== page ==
Reading cookbooks for pleasure

Open books

In yesterday’s post I declared that I read cookbooks like other people read novels. I enjoy getting to know the author’s voice, and learning about different cultures and locales through the foods of the area. I am sometimes asked by friends or acquaintances if I have read any good books lately. My response, “Yes, I’ve read several excellent cookbooks,” is often met with a raised eyebrow. 

I am not the only one who has used cookbooks in this way. James Beard award-winning restaurant critic Tejal Rao has too, but for a slightly different reason. Rao started reading cookbooks when she moved with her family to France when she was nine.

It began as a way to hold on to her language, but it morphed into something much larger. Says Rao, “Maybe I would have learned this reading anything, but I learned it reading cookbooks: Words can be used to make an idea more precise, or more vague, to make something clear or to blur its edges. Some writers are good at imagining people who don’t live a life exactly like their own, and others seem incapable.” Rao goes on to describe how the cookbooks she read filled her with joy during a difficult time. After reading this charming article, I am better equipped to explain my why I read cookbooks like novels. 

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  • manycookbooks  on  July 2, 2017

    I feel vindicated! I, too, read cookbooks as others read fiction (I don't DO fiction). There is so much to glean from cookbooks, other than trying the recipes. History, social and cultural influences, climate and food sources, personal and religious preferences, trends and "fads", and so much more. I have gotten the "raised eyebrows" more than once, when I tell people I read cookbooks. With my collection approaching 6,000, I have a vast source of information to draw upon for writing my blog, as well as research into food history. Fascinating stuff!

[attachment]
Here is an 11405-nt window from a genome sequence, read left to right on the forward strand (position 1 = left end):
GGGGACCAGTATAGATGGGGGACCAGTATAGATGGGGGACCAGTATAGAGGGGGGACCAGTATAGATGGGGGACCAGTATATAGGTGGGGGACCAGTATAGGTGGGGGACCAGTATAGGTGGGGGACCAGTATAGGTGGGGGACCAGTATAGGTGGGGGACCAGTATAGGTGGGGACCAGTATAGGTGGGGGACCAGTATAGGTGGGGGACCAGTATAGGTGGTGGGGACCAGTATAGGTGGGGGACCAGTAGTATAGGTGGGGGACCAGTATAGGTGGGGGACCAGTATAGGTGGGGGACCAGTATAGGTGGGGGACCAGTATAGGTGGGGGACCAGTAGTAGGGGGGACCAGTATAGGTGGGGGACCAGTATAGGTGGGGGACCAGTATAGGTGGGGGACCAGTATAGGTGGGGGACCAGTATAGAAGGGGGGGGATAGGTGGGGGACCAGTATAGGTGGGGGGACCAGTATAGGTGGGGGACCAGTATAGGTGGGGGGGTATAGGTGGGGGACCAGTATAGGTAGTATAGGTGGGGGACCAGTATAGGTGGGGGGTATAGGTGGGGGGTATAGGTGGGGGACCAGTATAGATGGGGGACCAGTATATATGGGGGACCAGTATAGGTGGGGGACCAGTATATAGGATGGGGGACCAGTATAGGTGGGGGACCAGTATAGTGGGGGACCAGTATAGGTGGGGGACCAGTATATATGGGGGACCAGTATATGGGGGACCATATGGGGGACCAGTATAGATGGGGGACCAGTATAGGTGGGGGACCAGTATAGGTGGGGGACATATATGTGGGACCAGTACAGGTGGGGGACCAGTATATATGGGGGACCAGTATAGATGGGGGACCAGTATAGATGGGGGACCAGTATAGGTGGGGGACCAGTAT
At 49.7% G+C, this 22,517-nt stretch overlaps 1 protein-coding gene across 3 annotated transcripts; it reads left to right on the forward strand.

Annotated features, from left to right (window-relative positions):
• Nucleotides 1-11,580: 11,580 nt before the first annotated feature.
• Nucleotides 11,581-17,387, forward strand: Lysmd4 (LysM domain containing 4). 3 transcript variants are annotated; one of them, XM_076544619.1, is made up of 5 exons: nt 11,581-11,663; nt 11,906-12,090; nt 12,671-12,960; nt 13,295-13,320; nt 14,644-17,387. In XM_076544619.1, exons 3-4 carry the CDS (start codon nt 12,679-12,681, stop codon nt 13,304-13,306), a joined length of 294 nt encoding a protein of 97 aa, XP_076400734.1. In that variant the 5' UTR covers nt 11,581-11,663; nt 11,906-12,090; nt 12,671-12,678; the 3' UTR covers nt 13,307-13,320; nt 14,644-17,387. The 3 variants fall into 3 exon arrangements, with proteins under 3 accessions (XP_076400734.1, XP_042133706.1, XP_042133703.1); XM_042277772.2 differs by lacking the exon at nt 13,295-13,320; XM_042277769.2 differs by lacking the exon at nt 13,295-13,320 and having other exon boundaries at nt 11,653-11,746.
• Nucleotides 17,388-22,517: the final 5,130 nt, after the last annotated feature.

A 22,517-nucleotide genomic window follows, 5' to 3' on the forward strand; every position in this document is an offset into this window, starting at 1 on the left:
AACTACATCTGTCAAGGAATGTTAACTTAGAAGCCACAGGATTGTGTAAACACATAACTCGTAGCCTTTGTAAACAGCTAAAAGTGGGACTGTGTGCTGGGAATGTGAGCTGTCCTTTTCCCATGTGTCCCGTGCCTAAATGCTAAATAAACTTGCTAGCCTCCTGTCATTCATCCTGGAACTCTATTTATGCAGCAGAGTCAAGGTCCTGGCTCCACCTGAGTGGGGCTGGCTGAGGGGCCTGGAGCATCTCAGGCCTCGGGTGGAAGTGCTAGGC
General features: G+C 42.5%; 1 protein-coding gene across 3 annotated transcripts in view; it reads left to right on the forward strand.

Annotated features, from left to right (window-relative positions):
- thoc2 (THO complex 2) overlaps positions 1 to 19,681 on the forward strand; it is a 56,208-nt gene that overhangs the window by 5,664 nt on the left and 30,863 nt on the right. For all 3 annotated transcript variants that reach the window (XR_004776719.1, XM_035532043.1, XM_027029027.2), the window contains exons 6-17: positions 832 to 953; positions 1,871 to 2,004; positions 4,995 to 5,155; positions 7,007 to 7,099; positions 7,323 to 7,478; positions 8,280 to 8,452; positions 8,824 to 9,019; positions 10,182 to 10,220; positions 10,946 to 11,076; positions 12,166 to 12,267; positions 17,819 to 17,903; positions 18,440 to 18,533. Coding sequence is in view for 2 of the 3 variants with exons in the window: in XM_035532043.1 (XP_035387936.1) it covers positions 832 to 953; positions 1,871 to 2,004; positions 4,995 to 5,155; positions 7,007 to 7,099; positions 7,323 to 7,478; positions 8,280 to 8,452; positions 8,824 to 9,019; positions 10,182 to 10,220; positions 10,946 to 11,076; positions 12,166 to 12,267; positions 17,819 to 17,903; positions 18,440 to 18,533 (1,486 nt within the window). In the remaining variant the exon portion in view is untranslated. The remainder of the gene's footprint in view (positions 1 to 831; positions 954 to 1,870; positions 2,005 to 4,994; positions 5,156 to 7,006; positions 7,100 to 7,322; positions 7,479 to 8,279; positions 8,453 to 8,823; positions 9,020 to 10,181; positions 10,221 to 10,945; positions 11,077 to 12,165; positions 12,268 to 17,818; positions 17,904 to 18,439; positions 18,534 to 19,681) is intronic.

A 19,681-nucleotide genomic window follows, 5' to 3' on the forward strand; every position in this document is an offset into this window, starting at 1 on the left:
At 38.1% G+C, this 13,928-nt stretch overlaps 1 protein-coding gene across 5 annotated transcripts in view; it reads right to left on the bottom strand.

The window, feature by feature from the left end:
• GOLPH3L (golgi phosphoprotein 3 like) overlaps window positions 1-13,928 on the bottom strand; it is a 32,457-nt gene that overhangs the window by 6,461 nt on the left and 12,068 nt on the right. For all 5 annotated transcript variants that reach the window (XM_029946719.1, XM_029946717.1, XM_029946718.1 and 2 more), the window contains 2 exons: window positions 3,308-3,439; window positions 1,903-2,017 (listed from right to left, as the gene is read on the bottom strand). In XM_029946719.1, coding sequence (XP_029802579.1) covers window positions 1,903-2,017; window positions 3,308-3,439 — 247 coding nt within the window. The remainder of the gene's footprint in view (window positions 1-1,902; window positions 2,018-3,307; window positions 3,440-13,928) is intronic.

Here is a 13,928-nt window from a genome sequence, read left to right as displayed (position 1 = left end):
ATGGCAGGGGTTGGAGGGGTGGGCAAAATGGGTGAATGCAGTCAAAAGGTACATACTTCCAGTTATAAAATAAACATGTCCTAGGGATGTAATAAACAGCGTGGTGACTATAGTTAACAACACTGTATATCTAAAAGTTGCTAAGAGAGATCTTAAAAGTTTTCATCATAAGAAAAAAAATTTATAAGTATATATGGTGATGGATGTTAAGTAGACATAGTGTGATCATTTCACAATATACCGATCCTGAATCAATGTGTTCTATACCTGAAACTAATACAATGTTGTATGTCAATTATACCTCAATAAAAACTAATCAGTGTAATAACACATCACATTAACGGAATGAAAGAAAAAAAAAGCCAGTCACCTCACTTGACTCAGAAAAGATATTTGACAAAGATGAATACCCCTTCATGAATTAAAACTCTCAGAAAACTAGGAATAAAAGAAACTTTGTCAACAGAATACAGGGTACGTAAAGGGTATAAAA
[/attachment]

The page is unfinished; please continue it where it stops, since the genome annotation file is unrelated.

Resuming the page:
• Analyze  on  July 2, 2017

    It makes complete sense to me why people would love reading cookbooks, but for some reason, maybe due to some unhealthy thinking patterns, sometimes they just make me feel sad that I won't be able to try all of the delicious recipes in them. They remind me of how short life is and that I can't try everything in the world, or eat as much as I want to, or even just have a favorite recipe every day. I know, I'm weird; this must be a glass half-empty point of view! I guess the closest analogy is looking through a store catalog and all of the sudden you want everything that you didn't want just 5 minutes ago, and maybe can't afford.

  • Frenchfoodie  on  July 10, 2017

    Thanks for this signpost to Rao's lovely article. I too am an anglophone living in France and the only books I ever take my on daily commute are cookbooks. Happily, online shopping means I'm not restricted to those already in the house ('if only' cries my husband). I have learnt so much of other cultures – particularly those of Georgia and Armenia, rarely reported on in Western Europe – from cookbooks. A writers voice is more important than any pictures though the photography of some of my books is truly mouthwatering.

  • lgroom  on  July 27, 2017

    Thanks for sharing that article — very interesting read.

  • GiselleMarie  on  August 4, 2017

    Like Analyze, I too read cookbooks and sometimes feel sad that, even if I live to be old, I will never have enough time to try all the recipes I would like to. I think about all the wonderful recipes I have already enjoyed and I know there are many more in my collection that I will never try because I won't live long enough. I'm only 57 and in great health, and I am actually a very optimistic person, so I don't know why my cookbook collection calls to mind how temporary life is.

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